Have you ever thought that going travelling might genuinely change your life? Perhaps you found yourself out on the open road at some time and realised that some of the hangups and fixations which had been bothering you for a while had completely disappeared into nothingness, seemingly out of the blue. Or maybe you left on your trip in the first place in order to get a new perspective on things.
Whether the issue currently preoccupying your mind is one of future goals and direction or something more immediate and concrete such as identifying the best estate agents for an upcoming move, travel has the ability to radically alter how we look at the world, to redefine our priorities, and to give us insights into ourselves that we might have struggled to achieve if we’d stayed at home the whole time.
But, for all the amazing insights and clarity of mind that travelling can offer, you might also find yourself in the position of struggling to hold onto those benefits when you return home. Perhaps the insights you’d had quickly begin to seem unimportant or silly, the anxieties and concerns of life pile back on, and before you know it, you’re right back where you started.
Here are some tips for not only having positive and transformational experiences when travelling, but for bringing those experiences home and allowing them to exert a positive impact on your entire life going forward.
Try to replicate some of your key travel habits back at home
One of the major ways in which travelling away from home can create the space for positive transformation to occur, is by shaking up our normal habits and routines dramatically, to the point where we are forced to see things from an at least somewhat different angle.
A good example of this could be that, in the course of your normal life back at home; you spend several hours a day idly surfing the web. Perhaps a number of negatives occur as a result of this practice. Maybe you habitually surf websites that reinforce negative and self-defeating viewpoints, or maybe the time you waste on the un-focused web-surfing creates a constant sense of guilt and urgency in your life, which makes it difficult to properly balance your priorities and engage in the pastimes you’d most like to.
When travelling, you likely won’t have the time or even internet access to commit to your normal web surfing routine. Without that time spent surfing the web, you might find that you’re far more productive than you ever were before. This may bolster your self-esteem as your sense of your own abilities to overcome the challenges that life presents.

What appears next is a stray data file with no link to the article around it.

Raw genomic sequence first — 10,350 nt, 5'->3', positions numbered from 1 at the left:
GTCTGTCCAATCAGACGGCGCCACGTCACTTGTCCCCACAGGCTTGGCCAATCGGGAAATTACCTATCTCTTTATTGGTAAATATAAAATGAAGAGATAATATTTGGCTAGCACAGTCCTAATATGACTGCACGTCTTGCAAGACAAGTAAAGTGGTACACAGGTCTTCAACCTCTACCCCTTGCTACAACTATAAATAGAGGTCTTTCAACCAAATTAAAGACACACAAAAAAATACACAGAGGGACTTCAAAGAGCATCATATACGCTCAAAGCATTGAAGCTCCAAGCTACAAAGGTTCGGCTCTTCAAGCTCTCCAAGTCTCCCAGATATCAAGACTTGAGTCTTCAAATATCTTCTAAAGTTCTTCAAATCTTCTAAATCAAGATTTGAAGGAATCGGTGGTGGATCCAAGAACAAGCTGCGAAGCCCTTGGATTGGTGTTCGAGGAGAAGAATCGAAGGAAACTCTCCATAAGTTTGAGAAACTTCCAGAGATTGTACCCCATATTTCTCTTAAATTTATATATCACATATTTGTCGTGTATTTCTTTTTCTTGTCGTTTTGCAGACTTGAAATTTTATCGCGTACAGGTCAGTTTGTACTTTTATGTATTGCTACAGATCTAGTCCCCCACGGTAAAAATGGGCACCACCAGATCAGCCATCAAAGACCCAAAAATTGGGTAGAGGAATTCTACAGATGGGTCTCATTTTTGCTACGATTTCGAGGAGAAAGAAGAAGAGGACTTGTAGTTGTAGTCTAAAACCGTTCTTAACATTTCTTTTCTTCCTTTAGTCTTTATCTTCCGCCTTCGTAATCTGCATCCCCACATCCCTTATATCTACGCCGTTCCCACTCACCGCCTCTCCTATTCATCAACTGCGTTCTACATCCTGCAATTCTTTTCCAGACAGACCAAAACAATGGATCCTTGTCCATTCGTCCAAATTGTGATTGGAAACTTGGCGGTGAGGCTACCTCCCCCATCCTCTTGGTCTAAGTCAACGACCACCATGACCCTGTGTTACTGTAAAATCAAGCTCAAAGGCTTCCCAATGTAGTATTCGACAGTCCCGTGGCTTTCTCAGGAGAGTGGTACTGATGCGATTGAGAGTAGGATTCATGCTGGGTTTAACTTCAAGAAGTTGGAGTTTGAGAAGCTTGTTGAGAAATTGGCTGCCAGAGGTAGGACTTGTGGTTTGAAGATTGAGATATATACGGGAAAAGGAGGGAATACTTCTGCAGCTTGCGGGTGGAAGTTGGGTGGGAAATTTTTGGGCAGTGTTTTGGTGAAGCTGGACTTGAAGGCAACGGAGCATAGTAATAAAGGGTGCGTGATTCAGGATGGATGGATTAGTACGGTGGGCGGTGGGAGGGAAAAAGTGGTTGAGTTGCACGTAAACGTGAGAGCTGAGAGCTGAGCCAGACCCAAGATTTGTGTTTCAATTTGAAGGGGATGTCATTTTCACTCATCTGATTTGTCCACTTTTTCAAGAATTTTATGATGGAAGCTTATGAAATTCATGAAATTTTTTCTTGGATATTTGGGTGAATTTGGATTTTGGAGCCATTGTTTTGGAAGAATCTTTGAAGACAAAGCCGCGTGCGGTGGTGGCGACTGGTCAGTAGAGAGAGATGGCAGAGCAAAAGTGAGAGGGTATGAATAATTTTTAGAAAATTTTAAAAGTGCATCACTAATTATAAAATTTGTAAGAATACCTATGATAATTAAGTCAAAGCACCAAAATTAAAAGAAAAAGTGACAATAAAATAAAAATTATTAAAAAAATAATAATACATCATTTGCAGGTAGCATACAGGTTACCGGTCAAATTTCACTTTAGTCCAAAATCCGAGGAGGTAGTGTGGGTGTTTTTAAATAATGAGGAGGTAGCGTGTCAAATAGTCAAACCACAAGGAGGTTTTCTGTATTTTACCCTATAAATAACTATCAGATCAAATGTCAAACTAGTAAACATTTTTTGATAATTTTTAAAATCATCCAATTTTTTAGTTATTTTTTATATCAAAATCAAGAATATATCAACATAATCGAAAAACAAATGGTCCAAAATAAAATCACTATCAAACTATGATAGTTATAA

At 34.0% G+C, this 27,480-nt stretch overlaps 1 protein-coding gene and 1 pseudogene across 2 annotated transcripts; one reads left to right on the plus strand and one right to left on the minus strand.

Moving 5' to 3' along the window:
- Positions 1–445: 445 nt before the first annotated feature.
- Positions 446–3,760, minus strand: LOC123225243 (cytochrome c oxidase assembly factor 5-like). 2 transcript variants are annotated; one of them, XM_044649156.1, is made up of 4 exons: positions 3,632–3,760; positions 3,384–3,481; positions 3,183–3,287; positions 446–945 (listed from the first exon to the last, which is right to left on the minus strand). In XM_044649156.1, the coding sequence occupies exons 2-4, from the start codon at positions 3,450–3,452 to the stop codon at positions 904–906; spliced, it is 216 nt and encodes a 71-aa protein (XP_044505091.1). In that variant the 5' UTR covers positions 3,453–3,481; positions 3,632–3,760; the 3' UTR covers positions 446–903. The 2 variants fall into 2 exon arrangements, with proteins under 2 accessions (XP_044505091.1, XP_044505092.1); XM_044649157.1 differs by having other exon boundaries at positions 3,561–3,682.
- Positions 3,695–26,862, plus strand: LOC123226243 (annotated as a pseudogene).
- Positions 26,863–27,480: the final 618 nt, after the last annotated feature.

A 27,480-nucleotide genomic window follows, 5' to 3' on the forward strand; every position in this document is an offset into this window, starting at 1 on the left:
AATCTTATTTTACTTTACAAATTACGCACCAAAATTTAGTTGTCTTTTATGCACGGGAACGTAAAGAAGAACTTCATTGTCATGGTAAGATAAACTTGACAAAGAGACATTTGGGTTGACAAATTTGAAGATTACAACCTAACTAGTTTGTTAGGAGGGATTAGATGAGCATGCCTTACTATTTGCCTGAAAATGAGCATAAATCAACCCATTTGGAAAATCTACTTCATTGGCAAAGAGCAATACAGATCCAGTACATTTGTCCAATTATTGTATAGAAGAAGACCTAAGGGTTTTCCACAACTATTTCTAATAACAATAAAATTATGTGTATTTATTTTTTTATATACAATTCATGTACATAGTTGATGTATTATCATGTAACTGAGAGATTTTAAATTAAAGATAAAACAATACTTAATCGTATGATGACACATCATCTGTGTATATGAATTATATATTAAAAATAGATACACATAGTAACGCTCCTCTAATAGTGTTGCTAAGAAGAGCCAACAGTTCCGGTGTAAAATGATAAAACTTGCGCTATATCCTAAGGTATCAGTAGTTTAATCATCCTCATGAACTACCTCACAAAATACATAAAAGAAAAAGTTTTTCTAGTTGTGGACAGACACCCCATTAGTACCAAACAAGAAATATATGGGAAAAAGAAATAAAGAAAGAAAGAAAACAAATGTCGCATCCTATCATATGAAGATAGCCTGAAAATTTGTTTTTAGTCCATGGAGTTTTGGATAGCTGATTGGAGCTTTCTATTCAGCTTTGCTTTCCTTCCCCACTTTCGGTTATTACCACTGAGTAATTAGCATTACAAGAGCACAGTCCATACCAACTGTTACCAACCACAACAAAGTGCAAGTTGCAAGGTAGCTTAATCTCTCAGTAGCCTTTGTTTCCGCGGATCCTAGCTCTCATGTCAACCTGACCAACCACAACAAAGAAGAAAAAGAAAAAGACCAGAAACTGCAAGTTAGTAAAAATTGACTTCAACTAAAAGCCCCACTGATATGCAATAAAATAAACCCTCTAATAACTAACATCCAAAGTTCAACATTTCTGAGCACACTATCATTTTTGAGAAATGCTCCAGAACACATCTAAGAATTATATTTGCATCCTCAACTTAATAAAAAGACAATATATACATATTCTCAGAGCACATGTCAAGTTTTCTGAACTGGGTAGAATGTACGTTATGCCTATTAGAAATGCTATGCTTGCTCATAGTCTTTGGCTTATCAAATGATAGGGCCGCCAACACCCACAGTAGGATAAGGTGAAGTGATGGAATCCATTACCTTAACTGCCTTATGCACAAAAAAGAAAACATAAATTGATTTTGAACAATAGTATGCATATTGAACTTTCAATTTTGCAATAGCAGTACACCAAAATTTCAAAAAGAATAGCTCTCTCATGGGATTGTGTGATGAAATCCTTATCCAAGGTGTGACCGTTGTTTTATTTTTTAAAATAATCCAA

At the same time, being removed from your normal web surfing patterns may mean that you’re no longer being bombarded by the same negative and self-reinforcing messages that have been keeping you trapped all along. As a result, you may begin to see things from new angles, and develop a more positive and optimistic outlook on things overall.
This is just one example of how shaking up your habits while travelling might radically change your life for the better.
Next time you’re travelling and feeling great, focus on identifying the habits you’ve dropped, and the new ones you’ve acquired, while out on the road. Work to replicate this habit structure back at home and see if things don’t rapidly change for the better.
Keep a travel journal to record your insights in
Our lives and personalities are shaped by many different experiences, and this is even truer on our travels. The character of any journey or vacation — and the benefits we enjoy from it — will be the result of a large collection of individual experiences, and rarely the result of just one major event.
In order to properly understand and track the progression of your own mood and thoughts while travelling, it can be extremely helpful to keep a travel journal of sorts. This should generally be a paper notebook that you can take with you anywhere (and that will never run out of battery), in which you record the thoughts and events that have had the biggest impact on you each day.
As a general rule of thumb, you’ll remember the most striking and intellectually or emotionally relevant parts of the day, as your mind will automatically attach a sense of meaning to them.
When back at home, you should review this travel journal regularly, identify the key insights you’ve had, and reflect on the importance and nature of the trip overall.
Make an action plan and set goals as soon as you arrive home, if not earlier
Simply thinking about a thing is rarely, if ever, enough to motivate serious, positive, and lasting change. For an experience or thought process to be transformational, you will generally need to take some kind of positive action in line with your revelations and findings.
When travelling, it’s common that you will think up ideas of things you could, should, or want to do differently in your life. You may have visions for the direction you’d like to move your life in, in the future, or perhaps you will come up with solutions to a problem that’s been haunting you for a while, which seem like they really might work.
As soon as you arrive home — if not before — it’s time to use these travel insights (hopefully recorded in your travel journal) to set goals and create an action plan that you can begin to work with immediately.
This action plan will, of course, be unique to you and reflect your own life circumstances and the insights you’ve gathered. If you’ve been inspired, when on holiday, to spend less time in front of the computer, for example — you may make an action plan that involves you joining clubs and hobby groups, and leaving the house to socialise as much as possible.
The key is that you move your ideas from the realm of the purely theoretical, and begin taking active steps as soon as possible.